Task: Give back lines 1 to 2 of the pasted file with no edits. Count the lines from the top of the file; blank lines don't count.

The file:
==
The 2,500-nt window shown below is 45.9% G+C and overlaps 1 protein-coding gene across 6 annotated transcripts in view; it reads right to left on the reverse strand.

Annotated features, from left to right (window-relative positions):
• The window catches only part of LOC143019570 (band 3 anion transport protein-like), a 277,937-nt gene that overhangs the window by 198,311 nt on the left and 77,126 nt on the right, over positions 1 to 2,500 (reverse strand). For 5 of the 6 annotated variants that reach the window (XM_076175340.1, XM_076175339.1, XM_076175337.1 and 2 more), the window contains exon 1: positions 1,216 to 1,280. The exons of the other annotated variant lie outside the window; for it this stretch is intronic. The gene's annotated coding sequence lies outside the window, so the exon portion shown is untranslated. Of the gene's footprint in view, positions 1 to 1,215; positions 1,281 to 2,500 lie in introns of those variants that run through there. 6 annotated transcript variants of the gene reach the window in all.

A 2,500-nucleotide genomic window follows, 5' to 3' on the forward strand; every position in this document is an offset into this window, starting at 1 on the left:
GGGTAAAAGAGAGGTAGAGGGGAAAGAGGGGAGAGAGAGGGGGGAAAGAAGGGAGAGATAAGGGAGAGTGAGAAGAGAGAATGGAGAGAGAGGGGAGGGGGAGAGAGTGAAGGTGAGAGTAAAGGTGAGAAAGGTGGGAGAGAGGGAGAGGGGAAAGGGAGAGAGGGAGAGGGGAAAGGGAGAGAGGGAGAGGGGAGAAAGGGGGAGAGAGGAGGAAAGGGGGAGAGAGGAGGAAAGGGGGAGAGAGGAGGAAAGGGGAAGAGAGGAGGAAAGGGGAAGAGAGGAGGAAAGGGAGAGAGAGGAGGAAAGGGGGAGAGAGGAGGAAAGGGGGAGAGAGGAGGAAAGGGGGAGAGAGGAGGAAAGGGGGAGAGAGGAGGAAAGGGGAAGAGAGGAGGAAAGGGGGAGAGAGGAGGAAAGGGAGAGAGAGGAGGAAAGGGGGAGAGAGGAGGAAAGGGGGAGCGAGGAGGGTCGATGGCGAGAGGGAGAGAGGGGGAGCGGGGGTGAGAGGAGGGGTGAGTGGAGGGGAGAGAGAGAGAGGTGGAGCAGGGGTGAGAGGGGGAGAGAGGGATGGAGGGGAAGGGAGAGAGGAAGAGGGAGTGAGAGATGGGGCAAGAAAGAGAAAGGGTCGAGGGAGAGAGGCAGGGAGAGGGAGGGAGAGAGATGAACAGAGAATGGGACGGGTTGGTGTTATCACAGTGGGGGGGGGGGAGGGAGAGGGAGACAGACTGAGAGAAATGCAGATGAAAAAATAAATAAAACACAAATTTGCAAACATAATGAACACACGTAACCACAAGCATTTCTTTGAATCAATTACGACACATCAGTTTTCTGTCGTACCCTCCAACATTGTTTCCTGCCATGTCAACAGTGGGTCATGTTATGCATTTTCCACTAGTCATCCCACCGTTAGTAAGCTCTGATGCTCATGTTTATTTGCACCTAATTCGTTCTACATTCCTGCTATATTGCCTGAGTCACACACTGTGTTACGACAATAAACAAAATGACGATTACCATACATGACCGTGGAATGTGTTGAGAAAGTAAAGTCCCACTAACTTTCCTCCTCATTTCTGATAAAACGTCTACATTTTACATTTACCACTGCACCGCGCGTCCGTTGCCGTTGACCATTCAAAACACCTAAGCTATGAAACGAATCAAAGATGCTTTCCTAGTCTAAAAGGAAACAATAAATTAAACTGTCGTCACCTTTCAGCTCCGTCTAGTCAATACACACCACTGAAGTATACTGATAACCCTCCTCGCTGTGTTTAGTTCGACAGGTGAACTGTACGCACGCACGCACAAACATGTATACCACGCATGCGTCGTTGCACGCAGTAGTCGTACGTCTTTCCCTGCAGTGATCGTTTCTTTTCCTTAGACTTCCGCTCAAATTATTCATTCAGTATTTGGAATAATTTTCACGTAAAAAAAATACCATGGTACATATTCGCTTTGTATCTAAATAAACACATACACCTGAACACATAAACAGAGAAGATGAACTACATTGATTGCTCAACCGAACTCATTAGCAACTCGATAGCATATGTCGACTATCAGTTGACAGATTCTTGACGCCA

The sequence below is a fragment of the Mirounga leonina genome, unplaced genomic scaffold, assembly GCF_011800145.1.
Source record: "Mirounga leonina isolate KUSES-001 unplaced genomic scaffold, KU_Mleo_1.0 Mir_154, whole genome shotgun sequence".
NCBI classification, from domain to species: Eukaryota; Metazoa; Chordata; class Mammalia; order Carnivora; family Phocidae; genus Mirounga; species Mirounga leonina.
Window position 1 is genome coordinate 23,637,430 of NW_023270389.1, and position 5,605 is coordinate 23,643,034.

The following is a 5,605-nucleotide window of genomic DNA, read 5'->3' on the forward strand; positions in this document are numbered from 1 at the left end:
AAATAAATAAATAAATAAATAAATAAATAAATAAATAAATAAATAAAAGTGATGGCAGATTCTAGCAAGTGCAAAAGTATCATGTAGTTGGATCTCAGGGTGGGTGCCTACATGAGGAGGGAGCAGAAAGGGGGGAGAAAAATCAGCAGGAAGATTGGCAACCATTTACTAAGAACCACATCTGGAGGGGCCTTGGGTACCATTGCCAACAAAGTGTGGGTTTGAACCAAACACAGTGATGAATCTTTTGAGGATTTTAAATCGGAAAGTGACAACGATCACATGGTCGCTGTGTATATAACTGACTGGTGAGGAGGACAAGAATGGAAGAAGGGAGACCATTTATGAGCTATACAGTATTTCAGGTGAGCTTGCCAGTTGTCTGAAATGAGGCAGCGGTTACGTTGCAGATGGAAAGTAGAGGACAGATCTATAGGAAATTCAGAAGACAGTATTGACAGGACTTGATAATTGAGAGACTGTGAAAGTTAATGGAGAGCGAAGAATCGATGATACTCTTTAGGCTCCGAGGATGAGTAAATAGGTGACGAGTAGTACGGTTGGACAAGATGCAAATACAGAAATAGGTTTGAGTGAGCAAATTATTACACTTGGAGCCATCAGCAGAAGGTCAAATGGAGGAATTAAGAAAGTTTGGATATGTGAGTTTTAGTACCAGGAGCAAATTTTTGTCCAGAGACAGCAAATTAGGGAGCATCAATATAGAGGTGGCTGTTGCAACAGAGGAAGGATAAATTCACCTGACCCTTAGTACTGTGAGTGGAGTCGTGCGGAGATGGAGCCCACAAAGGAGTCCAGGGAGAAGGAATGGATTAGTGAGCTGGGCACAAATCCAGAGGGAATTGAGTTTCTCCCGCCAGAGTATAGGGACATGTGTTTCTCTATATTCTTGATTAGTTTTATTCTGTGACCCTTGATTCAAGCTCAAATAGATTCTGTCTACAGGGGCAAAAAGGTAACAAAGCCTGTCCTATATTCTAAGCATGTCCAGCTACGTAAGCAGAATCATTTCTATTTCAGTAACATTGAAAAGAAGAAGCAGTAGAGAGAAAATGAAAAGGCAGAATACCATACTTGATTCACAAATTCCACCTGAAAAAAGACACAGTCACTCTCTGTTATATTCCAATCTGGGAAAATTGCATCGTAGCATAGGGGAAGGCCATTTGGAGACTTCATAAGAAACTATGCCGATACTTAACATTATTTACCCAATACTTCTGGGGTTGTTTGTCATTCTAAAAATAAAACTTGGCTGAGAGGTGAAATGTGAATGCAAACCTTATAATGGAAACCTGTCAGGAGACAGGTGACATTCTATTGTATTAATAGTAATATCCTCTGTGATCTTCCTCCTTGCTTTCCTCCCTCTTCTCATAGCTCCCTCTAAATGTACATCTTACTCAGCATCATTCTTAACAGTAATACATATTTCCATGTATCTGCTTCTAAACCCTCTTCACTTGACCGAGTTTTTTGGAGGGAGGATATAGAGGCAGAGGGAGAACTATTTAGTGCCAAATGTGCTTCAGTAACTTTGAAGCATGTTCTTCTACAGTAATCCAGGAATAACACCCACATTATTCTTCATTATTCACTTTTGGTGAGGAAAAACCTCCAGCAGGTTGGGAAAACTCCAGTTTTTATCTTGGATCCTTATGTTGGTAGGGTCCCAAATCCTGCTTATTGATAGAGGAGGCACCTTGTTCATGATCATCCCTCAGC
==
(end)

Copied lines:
The 2,500-nt window shown below is 45.9% G+C and overlaps 1 protein-coding gene across 6 annotated transcripts in view; it reads right to left on the reverse strand.

Annotated features, from left to right (window-relative positions):